Friday, January 8, 2010
The Federal Trade Commission (FTC) conducted a forum in mid-December entitled ‘Sizing up Food Marketing and Childhood Obesity’. The forum focused on how to alleviate the impact that the marketing of unhealthy foods to children has on childhood obesity and subsequent diet-related diseases. One of the highlights of the forum was the release of new nutrition standards from the interagency working group that Congress requested. The working group includes members from the FDA, USDA, FTC and the CDC and utilizes the acronym 'SNAC PAC'.
All in all, the working group's recommendations appear to be a step in the right direction if adopted by the food industry and relevant agencies or policy-making bodies. First of all, the standards set forth apply to children 17 or younger as opposed to the industry's faulty definition of children at age 12 and under. Second, the recommendations utilize a new calculation for serving size (see our Advisor Marion Nestle's blog on the subject) that adjusts for average amounts actually consumed. Third, the standards more actively promote whole fruits, vegetables, grains, seeds and nuts.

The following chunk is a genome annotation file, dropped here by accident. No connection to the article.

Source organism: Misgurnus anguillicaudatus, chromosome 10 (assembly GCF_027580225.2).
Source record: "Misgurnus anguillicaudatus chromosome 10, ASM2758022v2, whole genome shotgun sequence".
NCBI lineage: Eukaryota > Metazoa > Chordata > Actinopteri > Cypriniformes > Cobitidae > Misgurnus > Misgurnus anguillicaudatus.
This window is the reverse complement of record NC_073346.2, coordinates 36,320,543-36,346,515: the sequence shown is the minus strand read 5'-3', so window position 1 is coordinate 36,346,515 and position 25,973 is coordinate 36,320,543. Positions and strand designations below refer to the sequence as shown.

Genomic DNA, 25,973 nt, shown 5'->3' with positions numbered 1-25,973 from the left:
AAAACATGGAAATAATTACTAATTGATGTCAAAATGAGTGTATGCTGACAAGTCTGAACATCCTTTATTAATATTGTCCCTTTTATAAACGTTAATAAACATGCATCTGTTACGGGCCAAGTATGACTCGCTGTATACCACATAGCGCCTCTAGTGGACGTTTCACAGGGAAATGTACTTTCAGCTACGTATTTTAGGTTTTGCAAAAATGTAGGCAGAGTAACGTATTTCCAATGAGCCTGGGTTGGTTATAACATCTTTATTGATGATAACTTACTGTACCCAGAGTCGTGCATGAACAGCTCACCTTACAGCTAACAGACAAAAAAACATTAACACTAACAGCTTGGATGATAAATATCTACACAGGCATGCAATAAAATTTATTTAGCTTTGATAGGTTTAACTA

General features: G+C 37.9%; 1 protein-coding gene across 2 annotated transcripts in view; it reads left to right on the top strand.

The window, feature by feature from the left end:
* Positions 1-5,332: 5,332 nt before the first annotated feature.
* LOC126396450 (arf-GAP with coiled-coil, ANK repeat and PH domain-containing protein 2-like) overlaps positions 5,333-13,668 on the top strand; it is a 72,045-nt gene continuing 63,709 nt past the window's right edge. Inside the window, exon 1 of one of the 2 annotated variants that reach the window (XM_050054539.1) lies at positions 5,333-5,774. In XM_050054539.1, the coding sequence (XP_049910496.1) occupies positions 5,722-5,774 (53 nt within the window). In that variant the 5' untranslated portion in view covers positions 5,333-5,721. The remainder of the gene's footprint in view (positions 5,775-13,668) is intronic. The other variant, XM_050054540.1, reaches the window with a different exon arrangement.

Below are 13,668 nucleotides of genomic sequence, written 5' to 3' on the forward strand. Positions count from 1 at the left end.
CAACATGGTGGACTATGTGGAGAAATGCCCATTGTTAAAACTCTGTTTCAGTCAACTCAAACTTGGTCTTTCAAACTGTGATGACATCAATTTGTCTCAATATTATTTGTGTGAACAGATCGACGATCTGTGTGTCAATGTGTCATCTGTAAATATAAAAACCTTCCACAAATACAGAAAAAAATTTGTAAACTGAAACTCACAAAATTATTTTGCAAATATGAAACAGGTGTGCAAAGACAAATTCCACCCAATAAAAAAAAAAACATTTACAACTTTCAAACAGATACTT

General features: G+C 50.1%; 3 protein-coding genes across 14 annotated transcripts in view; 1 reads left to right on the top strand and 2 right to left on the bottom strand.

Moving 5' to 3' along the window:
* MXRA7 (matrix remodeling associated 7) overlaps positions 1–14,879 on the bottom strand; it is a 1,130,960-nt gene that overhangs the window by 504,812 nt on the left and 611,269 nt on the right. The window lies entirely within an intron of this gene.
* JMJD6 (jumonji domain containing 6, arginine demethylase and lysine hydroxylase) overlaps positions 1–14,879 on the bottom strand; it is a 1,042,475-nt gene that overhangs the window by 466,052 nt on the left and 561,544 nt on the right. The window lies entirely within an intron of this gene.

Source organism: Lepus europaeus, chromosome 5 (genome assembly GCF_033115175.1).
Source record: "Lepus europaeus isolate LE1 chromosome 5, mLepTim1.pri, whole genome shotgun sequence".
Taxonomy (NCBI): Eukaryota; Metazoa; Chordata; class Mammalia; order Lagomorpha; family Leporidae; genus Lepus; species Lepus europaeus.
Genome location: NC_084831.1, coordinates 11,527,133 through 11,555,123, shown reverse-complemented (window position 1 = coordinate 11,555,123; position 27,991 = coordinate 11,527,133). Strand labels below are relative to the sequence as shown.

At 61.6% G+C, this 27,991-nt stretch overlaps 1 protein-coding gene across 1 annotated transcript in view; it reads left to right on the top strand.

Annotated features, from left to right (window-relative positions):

However, for all of the new standards' merits there is one fatal flaw that still exists: the recommendations are completely voluntary. Therefore, it will be up to the food industry to adopt the standards. The same industry who consistently has fought tooth and nail against any meaningful reforms regarding the marketing of unhealthy foods to children including any attempt develop nutrition standards that are not rife with loopholes that continue to allow corporations to peddle mounds of junk food directly to our children.
The proposed standards should be published in the Federal Register in January and there will be a period for public comment. The recommendations are then expected to be finalized in a report to Congress in July.
Is there anyone out there who actually believes that the food industry will not use all of its might to weaken the standards and thwart the voluntary adoption of these standards?